NASA has recently shown images of an interesting phenomenon called Magic Island in Titan, one of Saturn’s moons. The images released by NASA came from the Radar instrument aboard NASA’s Cassini spacecraft and it showed some typical changing phenomena in a hydrocarbon sea on Titan. The Cassini-Huygens mission is a cooperative project of NASA, the European Space Agency and the Italian Space Agency. The features that appear to be bright are either because of waves of the Ligeia Mare hydrocarbon sea, or any underlying solid surface or surface beneath bubbles. Tides, sea levels, waves or any such changing phenomenon are the most likely events that cause the Magic Island.
NASA’s Jet Propulsion Laboratory, a division of the California Institute of Technology in Pasadena, manages the mission for NASA’s Science Mission Directorate, Washington, DC. The Cassini orbiter was designed, developed and assembled at JPL. The radar instrument was built by JPL and the Italian Space Agency, working with team members from the United States and several European countries.
The images released are indeed interesting and the radar team is looking forward to observing that brightened area on the Ligeia Mare when Cassini will again fly by Titan in April 2007. The revisit is expected to throw more intense light on the subject of discussion i.e, the plausible reason behind the creation of bright features on the sea. Ligeia Mare is Titan’s second largest liquid hydro-carbon sea covering an enormous area of 50,000 square miles (130,000 square kilometers). According to NASA, the liquid hydro-carbon sea is about 50 percent larger than Lake Superior on Earth.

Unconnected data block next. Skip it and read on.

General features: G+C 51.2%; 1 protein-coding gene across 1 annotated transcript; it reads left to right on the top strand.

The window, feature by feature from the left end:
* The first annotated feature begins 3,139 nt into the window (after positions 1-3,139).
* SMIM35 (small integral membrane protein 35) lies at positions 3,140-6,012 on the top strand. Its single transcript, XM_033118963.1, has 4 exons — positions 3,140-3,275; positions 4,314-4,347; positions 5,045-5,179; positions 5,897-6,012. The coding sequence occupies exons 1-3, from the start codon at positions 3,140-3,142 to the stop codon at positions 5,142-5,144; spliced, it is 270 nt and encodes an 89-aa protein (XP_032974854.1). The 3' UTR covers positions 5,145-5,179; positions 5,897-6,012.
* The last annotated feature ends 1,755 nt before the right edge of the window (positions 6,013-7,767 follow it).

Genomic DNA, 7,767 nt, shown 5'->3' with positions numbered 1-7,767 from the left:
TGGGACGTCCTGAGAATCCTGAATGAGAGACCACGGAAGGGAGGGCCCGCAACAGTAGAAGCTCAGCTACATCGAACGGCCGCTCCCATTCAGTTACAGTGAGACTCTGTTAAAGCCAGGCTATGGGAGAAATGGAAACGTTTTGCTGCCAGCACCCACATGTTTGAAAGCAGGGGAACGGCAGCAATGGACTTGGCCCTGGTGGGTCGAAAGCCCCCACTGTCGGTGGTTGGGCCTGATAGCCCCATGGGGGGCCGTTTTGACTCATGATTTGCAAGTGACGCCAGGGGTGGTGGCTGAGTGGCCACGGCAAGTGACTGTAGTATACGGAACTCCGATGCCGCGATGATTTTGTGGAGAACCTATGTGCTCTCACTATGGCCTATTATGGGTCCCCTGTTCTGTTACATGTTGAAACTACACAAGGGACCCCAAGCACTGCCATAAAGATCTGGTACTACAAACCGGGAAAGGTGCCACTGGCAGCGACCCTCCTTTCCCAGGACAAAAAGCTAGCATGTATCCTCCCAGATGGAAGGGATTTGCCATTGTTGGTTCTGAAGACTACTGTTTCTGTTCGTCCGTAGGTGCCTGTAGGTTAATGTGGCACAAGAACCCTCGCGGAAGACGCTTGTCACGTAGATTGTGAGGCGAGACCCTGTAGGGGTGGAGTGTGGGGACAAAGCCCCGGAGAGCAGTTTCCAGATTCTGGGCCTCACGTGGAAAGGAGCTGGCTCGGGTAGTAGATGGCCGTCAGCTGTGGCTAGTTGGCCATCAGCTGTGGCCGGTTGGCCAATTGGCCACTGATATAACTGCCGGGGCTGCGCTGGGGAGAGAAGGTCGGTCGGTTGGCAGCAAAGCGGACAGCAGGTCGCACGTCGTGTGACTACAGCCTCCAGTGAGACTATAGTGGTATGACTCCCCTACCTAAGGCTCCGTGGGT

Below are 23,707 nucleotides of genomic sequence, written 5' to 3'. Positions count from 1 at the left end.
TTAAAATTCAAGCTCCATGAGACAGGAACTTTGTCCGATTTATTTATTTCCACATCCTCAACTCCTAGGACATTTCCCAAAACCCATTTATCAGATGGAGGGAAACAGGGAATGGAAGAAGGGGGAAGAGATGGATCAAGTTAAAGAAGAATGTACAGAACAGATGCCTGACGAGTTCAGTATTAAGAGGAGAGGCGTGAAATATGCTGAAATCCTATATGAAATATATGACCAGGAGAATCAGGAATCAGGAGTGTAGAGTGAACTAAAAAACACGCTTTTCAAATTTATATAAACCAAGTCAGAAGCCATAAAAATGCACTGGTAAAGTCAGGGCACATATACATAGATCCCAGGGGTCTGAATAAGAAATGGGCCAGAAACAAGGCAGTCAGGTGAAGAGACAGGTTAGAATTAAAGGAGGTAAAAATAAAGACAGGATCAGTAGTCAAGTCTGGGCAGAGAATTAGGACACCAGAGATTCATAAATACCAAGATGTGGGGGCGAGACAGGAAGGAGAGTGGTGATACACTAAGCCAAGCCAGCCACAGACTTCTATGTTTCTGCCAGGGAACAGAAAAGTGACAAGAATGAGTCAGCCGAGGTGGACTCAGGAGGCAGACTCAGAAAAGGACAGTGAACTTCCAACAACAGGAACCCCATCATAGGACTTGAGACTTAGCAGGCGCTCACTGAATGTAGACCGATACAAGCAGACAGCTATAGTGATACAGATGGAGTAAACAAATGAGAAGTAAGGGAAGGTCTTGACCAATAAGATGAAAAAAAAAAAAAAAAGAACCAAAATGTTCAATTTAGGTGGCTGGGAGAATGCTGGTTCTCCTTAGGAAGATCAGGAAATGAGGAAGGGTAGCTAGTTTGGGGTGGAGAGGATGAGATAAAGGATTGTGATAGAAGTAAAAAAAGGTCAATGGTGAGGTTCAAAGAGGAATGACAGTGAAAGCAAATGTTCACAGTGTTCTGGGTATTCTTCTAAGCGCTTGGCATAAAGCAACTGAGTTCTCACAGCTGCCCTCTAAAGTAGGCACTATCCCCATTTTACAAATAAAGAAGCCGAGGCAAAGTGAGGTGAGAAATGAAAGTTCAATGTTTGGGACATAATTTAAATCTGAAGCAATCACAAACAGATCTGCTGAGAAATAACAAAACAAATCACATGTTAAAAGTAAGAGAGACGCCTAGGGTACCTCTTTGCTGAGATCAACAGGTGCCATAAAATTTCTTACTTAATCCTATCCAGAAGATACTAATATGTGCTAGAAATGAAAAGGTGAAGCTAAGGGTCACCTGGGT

If you see the image above, you will find a big image in the right with tiles images on the left. the big image is the sea in its entirety. The left hand small mosaics are showing five synthetic aperture radar images acquired by Cassini between 2007 and 2014. The image covers a region approximately 330 by 305 miles (530 by 490 kilometers) in area.